Books: Adhesion Science

Homebuilt Aircraft & Kit Plane Forum

Help Support Homebuilt Aircraft & Kit Plane Forum:

Joined
Nov 14, 2009
Messages
8,736
Location
Rocky Mountains
Ran across 2 books today dealing with adhesives and adhesion science of which I was completely unaware.
They are both $600 books, but if you have an *___*.edu address, or know where to look, they can be downloaded.
2032 pages total, so I obviously haven't read all that much, but from what I've scanned and read I think anyone interested in this subject would find them useful.
I'm personally finding the first volume quite fascinating. It explains, with math*, a lot of how I've visualized adhesively bonded joints to work at both the macro and micro levels.

Adhesion Science and Engineering - 1
Adhesion Science and Engineering -2
Both by A. V Pocius and titled "Surfaces, Chemistry & Applications".

Just thought some of the other 'glue nerds' might find these interesting as well.

* He does a pretty good job of presenting the material in a way that the math really isn't needed to understand the concepts.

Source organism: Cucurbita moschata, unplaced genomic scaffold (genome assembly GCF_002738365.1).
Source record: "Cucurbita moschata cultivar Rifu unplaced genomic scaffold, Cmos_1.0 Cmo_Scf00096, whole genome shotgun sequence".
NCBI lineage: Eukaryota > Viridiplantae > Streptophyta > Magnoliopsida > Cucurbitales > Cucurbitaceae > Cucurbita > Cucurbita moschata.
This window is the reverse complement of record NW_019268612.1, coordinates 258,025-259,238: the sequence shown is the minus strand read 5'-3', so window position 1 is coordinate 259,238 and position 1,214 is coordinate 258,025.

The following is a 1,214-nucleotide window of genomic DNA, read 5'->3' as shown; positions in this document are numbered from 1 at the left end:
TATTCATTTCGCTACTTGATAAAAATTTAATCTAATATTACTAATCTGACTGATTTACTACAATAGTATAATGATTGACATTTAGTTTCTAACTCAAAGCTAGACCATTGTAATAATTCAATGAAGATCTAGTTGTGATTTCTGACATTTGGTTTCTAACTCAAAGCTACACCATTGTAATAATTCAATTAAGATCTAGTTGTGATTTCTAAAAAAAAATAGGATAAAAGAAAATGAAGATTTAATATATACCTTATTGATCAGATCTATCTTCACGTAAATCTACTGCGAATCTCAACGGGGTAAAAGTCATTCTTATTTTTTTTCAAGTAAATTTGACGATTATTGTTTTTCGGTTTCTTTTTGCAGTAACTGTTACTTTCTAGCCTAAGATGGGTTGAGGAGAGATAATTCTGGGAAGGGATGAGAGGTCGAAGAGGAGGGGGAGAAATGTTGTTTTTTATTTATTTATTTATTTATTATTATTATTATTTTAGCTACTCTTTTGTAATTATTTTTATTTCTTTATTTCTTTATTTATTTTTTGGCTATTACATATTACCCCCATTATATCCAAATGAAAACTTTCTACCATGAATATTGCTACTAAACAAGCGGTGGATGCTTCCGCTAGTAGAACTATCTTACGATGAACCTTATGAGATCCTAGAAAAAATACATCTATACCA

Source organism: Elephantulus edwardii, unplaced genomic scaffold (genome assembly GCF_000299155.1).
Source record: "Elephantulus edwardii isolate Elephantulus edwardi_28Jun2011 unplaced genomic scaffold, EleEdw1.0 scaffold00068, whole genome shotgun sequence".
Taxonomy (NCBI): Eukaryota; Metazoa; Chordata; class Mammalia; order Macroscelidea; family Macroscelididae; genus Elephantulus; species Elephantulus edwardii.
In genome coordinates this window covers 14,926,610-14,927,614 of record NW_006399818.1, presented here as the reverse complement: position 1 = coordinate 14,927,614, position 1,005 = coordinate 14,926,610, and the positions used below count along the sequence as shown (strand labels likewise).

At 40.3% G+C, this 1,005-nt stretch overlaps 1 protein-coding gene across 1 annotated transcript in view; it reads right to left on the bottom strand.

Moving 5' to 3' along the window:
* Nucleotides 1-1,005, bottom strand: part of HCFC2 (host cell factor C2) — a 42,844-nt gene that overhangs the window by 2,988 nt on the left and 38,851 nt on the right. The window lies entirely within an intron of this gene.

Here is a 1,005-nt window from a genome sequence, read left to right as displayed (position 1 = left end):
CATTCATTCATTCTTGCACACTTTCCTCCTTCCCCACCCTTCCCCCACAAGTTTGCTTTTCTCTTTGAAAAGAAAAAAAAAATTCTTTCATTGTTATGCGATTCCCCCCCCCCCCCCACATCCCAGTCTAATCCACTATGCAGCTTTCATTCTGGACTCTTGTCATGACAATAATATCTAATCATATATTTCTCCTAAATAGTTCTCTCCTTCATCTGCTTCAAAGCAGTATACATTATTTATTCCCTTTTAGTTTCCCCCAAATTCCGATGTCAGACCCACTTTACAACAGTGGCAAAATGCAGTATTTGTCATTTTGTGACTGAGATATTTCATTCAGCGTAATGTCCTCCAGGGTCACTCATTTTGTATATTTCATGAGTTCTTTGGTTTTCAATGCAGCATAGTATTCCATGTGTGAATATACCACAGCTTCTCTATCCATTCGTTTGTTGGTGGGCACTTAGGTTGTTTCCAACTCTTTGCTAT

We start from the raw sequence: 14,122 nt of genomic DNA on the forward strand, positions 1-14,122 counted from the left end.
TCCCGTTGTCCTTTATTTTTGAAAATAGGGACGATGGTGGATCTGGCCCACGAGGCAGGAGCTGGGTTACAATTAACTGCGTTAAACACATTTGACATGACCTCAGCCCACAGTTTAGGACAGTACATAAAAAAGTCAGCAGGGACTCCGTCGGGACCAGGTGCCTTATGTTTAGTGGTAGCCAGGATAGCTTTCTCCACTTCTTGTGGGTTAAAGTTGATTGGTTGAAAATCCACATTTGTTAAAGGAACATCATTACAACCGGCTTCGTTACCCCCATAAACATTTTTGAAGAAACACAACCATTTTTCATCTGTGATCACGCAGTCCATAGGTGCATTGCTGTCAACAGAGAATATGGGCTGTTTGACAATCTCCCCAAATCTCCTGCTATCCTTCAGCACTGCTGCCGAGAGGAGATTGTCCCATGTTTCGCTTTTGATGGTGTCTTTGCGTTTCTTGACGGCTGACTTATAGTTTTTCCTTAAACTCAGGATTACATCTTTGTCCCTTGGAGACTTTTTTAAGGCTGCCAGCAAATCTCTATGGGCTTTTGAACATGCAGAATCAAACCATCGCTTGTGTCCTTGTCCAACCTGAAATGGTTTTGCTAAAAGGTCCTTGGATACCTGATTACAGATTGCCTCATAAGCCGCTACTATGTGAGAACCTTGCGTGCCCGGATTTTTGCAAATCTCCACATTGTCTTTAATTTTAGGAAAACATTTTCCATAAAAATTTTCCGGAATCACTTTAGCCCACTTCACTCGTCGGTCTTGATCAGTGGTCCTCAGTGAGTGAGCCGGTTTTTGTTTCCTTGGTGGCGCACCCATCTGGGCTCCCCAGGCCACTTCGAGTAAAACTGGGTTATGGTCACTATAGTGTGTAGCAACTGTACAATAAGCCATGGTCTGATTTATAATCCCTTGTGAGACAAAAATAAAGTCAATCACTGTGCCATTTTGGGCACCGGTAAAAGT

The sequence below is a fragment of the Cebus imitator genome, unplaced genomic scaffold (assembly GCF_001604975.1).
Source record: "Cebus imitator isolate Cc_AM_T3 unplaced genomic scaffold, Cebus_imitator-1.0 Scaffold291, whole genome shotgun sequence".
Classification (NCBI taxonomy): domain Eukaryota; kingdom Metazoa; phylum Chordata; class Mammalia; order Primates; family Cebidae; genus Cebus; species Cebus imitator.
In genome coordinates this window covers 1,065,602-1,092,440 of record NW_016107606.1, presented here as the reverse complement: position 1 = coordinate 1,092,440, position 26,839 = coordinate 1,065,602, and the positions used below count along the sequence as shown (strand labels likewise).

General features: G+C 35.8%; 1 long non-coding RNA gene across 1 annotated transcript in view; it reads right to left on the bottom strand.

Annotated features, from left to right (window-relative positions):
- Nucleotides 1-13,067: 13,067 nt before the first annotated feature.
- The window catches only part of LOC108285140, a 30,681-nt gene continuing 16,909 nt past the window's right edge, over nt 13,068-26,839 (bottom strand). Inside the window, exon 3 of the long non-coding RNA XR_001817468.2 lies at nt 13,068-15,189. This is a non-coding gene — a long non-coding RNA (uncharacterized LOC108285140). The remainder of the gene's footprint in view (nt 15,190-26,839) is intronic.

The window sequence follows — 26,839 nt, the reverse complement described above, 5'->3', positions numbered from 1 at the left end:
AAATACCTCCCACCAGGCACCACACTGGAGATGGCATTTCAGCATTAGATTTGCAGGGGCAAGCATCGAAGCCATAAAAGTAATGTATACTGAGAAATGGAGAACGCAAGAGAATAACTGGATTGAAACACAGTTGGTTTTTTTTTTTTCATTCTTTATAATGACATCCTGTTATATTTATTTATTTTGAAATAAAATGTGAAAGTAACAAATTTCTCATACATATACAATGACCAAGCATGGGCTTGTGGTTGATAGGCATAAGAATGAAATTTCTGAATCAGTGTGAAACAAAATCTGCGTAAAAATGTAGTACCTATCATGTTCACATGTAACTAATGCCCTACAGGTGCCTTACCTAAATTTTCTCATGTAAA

Last edited:
Joined
Nov 14, 2009
Messages
8,736
Location
Rocky Mountains
Spending more time than I probably should reading the first volume. I'm finding it ties all sorts of 'questions' together and from fields we normally consider quite unrelated.
Everything from why some people may be more prone to blood clotting to why friction coefficients aren't linear with load, or when wet. ‼️

eidt:
And to keep this all HBA related it explains in very good detail the how and why of the problems we encounter trying to bond/glue aluminum and why the standard wedge test is probably a pretty good indicator of real world performance.
 

TFF

Well-Known Member
Joined
Apr 28, 2010
Messages
17,927
Location
Memphis, TN
Well I think it’s a sticky problem. When building, I don’t want to get stuck adhering to wrong advice. It’s hard to peel me away from the classics. It’s hard to cement a new product when the old are still fixed in cannon. I just don’t like gumming up something that works.
 

TFF

Well-Known Member
Joined
Apr 28, 2010
Messages
17,927
Location
Memphis, TN